Why You Have the Right to Remain Silent at Trial

By Collin County Criminal Defense Lawyer Jeremy Rosenthal

www.rosenthalwadas.com

(972) 369-0577

The Fifth Amendment to the U.S. Constitution provides in relevant part, “(No person)… shall be compelled in any criminal case to be a witness against himself.”

It’s really an amazing right when you think about it.  In America, not only do we have the right to be free of having to “explain yourself” when accused of a crime — taken a step further — you have the right to deny guilt to your grave if you so choose.  Your government can never force you to say you’re guilty regardless of how long they imprison or threaten imprisonment of any person.

The Fifth Amendment in many ways is what separates us from countries with backward senses of justice.

I try to explain this to jurors very simply.  In America, we focus on the evidence from the accusers.  In other countries, they ask loaded questions and then look the accused’s face to confirm the pre-existing belief the person is guilty — a practice consistent with judging witches.

Jurors quickly realize it’s impossible for 3, 4, 6 much less 12 people to agree on the truthfullness of someone accused trying to tell their side of the story.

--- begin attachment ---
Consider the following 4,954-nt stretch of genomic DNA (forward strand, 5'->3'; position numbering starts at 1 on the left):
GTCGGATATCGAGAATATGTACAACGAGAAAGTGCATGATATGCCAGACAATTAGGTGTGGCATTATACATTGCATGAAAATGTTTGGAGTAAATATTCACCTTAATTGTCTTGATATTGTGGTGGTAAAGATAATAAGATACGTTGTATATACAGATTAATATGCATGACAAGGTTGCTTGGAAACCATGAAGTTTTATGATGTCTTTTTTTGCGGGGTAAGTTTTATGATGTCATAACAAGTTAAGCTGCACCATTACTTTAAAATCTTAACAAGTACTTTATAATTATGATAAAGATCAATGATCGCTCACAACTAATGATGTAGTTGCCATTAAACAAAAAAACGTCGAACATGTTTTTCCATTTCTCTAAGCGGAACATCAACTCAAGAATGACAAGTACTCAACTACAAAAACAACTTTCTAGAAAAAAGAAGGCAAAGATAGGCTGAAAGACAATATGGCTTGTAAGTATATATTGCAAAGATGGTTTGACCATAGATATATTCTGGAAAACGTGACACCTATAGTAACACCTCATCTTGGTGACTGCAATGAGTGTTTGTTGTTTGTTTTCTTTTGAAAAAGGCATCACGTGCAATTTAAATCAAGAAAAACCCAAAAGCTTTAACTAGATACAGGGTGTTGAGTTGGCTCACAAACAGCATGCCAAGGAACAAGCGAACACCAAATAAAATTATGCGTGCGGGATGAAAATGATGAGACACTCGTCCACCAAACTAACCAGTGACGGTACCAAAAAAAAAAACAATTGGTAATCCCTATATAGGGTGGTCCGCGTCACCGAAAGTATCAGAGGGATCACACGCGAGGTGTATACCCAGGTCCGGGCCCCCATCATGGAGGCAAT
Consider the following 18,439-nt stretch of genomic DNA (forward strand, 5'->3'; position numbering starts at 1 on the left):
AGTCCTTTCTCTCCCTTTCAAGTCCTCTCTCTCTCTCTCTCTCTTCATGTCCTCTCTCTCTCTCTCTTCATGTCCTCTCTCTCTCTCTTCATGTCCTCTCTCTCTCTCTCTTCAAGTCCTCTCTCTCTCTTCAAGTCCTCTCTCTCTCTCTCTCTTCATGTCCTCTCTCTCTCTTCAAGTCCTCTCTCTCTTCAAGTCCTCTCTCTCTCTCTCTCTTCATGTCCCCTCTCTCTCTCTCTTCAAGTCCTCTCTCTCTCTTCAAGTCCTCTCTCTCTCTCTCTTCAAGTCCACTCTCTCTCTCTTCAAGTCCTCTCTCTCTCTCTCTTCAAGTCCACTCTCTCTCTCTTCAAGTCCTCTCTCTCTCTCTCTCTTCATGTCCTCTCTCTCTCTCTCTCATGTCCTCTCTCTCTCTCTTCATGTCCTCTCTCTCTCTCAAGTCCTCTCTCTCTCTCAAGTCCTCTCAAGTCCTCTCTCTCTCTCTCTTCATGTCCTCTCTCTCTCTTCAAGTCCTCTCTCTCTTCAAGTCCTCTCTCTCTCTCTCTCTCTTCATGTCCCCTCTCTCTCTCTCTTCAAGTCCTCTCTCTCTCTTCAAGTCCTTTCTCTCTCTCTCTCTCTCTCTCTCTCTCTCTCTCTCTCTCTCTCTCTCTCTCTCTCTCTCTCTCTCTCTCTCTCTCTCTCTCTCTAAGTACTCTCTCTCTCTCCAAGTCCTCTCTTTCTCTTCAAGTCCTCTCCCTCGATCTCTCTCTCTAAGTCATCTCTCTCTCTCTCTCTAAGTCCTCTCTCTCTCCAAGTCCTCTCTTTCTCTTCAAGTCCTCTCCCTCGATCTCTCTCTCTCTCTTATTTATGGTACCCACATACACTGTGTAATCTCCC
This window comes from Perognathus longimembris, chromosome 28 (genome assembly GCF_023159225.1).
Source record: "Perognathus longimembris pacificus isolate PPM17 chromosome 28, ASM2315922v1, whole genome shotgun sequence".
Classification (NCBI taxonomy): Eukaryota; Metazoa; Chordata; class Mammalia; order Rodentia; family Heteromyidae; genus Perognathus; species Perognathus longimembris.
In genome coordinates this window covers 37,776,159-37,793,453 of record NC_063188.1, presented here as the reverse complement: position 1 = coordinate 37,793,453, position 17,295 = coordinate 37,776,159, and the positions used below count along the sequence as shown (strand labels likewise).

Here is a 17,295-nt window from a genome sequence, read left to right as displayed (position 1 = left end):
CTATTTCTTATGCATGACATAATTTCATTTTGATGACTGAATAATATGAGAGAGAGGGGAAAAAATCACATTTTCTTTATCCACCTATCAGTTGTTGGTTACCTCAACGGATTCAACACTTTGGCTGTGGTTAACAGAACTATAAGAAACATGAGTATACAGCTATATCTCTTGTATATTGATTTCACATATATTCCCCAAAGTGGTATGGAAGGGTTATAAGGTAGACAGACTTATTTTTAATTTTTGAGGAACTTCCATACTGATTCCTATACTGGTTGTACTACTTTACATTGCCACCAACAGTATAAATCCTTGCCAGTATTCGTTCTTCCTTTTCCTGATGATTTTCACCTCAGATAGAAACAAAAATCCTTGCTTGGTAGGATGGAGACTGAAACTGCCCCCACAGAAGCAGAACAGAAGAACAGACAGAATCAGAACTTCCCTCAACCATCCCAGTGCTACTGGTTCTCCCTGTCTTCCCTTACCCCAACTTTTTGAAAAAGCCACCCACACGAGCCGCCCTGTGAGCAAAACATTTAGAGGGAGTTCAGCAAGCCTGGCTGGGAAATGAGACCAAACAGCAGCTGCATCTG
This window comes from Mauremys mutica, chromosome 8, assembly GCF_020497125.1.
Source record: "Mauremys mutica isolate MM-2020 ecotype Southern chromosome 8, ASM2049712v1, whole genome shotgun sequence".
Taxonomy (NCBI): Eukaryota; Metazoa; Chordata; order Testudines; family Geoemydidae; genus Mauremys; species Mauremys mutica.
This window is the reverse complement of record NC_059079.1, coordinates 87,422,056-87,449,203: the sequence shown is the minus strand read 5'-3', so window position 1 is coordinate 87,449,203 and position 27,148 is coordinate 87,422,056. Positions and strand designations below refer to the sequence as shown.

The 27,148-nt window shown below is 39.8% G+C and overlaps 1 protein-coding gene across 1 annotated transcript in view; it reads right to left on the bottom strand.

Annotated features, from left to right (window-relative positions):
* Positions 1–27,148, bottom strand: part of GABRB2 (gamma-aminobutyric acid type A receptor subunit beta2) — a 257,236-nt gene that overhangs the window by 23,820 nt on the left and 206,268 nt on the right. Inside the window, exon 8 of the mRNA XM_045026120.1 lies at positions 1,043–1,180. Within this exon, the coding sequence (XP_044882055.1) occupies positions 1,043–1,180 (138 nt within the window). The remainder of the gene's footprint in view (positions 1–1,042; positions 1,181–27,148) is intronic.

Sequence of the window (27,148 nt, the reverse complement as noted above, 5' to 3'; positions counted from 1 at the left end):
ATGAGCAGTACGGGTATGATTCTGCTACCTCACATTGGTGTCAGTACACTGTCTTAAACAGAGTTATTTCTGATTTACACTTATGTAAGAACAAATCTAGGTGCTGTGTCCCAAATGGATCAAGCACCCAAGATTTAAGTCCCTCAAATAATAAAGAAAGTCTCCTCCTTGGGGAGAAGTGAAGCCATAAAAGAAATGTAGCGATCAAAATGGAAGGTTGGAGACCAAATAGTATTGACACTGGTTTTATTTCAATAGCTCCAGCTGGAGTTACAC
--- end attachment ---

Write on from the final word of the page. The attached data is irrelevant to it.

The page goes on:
Some see “crocodile tears” as an act, and others see them as sincere expressions.

Some jurors see confident testimony as rehearsed, while others may see it as convincing.

Some jurors may see someone who shouts his innocence as lying and others may view it as truthful.

Science tells us that not only are polygraphs not even scientifically reliable enough to be admissible in court — and humans are even worse at distinguishing lies from the truth.

The framers of the Constitution knew even back then — this method of accusation was a game.  And an unfair one at that.

*Jeremy Rosenthal is an attorney licensed to practice in the State of Texas.  Nothing in this article is intended to be legal advice.  For legal advice about this or any other legal topic you should consult an attorney directly.  Communications through this forum are not confidential nor privileged.

One Response to Why You Have the Right to Remain Silent at Trial

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